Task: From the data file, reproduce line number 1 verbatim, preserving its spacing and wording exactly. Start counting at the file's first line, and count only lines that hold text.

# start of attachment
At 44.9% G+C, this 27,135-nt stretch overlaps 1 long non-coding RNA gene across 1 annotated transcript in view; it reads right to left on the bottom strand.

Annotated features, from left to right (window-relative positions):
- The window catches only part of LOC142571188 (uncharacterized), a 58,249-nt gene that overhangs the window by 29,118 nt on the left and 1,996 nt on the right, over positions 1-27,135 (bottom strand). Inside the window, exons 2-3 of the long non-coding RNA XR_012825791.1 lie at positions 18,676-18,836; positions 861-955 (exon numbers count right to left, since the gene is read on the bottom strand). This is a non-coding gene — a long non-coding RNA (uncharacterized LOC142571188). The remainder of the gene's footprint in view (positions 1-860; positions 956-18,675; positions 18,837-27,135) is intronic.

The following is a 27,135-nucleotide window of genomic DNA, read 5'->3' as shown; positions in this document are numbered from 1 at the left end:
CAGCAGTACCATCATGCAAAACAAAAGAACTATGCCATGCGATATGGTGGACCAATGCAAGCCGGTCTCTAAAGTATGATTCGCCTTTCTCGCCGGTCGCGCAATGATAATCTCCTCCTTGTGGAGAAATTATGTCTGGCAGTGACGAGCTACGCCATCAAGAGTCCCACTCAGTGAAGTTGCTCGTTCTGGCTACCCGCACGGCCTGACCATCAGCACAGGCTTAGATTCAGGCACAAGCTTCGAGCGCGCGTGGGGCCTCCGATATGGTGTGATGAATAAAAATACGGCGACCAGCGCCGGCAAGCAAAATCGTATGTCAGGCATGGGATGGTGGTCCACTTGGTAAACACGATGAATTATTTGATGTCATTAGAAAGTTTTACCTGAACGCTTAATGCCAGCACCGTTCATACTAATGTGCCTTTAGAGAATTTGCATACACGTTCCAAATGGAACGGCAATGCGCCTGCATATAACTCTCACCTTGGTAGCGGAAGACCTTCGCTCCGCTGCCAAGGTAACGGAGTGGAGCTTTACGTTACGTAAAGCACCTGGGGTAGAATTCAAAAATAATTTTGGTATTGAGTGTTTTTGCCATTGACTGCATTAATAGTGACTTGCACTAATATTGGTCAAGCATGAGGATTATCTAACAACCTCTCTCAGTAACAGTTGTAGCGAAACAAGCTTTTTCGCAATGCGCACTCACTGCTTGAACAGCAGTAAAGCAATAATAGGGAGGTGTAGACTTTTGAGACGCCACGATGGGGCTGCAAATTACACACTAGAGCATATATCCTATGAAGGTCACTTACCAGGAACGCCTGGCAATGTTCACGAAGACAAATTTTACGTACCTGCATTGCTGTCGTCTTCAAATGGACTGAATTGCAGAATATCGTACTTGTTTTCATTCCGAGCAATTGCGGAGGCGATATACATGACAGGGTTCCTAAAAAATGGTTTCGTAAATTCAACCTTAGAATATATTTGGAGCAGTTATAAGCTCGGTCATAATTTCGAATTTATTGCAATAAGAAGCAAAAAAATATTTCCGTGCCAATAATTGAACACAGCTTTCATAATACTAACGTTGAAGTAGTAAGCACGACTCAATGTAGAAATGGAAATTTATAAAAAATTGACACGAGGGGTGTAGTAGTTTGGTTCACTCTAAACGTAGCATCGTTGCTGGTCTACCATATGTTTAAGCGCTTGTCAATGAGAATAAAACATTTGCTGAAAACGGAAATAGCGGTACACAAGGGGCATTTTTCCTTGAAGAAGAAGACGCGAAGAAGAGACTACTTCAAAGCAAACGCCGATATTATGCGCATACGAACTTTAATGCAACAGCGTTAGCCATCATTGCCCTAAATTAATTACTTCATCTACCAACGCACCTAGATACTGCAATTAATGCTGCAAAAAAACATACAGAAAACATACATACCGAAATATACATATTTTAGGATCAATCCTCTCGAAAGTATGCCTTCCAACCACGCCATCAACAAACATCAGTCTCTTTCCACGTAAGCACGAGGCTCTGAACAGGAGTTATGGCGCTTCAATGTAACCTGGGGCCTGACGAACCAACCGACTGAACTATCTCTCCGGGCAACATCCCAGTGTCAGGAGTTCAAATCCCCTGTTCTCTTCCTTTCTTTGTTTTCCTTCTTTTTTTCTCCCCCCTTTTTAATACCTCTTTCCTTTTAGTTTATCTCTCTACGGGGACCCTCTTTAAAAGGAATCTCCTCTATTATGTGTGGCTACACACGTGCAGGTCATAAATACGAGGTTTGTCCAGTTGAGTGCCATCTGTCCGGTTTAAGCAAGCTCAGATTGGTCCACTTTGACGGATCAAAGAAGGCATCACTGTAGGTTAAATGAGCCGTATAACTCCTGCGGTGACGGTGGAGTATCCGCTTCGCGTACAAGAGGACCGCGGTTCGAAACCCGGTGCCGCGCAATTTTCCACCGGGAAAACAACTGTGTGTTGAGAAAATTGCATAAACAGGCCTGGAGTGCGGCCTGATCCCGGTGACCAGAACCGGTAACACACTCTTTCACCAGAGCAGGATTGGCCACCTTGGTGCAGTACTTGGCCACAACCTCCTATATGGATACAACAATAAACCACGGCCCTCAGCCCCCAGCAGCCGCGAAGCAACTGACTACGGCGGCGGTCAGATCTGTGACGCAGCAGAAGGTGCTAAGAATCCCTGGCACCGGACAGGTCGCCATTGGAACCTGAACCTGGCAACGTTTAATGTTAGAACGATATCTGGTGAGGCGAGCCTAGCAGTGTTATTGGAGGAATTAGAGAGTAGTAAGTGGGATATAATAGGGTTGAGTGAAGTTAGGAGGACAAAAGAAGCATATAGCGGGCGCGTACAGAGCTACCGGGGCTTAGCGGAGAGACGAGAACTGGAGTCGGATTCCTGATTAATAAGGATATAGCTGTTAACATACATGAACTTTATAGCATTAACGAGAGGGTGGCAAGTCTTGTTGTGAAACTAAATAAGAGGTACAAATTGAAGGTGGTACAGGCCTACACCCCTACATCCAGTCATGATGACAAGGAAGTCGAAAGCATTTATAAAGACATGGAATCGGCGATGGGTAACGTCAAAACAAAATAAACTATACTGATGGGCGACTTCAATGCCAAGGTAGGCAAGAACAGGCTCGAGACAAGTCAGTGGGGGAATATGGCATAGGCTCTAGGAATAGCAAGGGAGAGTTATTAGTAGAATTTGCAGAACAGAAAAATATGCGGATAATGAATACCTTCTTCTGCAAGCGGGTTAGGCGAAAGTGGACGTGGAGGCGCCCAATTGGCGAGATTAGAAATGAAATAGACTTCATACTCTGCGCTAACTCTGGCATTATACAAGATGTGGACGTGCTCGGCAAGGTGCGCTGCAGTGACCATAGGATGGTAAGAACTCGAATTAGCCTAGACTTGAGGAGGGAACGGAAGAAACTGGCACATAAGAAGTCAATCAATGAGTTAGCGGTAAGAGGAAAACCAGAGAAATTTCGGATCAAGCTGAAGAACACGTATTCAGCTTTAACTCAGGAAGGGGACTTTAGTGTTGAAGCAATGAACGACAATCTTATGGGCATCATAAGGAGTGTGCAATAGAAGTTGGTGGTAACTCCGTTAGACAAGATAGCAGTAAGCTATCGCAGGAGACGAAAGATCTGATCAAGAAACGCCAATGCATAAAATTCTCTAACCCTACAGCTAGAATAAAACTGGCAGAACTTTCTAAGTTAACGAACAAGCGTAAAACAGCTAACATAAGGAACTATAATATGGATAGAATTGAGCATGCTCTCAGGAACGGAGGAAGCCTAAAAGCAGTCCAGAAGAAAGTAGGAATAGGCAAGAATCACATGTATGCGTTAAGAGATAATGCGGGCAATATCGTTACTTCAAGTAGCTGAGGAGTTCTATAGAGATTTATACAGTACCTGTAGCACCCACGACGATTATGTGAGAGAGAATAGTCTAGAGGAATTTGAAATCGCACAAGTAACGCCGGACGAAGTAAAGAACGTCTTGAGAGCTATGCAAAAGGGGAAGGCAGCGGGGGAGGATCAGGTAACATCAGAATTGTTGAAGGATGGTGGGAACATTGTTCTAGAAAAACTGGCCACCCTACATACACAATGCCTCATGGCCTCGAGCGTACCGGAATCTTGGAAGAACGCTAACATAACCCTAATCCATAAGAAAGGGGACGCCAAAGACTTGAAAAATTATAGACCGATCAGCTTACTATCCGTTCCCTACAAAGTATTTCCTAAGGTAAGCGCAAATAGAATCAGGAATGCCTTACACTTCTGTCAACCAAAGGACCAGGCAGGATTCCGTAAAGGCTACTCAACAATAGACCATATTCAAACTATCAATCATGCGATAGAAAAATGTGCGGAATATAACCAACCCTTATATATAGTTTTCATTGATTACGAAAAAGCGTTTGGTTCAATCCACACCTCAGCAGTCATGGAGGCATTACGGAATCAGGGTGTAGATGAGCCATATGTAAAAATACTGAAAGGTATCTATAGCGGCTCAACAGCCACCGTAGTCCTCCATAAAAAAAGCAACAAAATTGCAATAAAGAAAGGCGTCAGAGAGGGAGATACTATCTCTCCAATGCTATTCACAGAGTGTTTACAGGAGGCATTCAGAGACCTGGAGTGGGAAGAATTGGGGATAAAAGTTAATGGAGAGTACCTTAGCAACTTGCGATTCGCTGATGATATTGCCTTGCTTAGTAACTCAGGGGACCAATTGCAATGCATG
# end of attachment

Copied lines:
At 44.9% G+C, this 27,135-nt stretch overlaps 1 long non-coding RNA gene across 1 annotated transcript in view; it reads right to left on the bottom strand.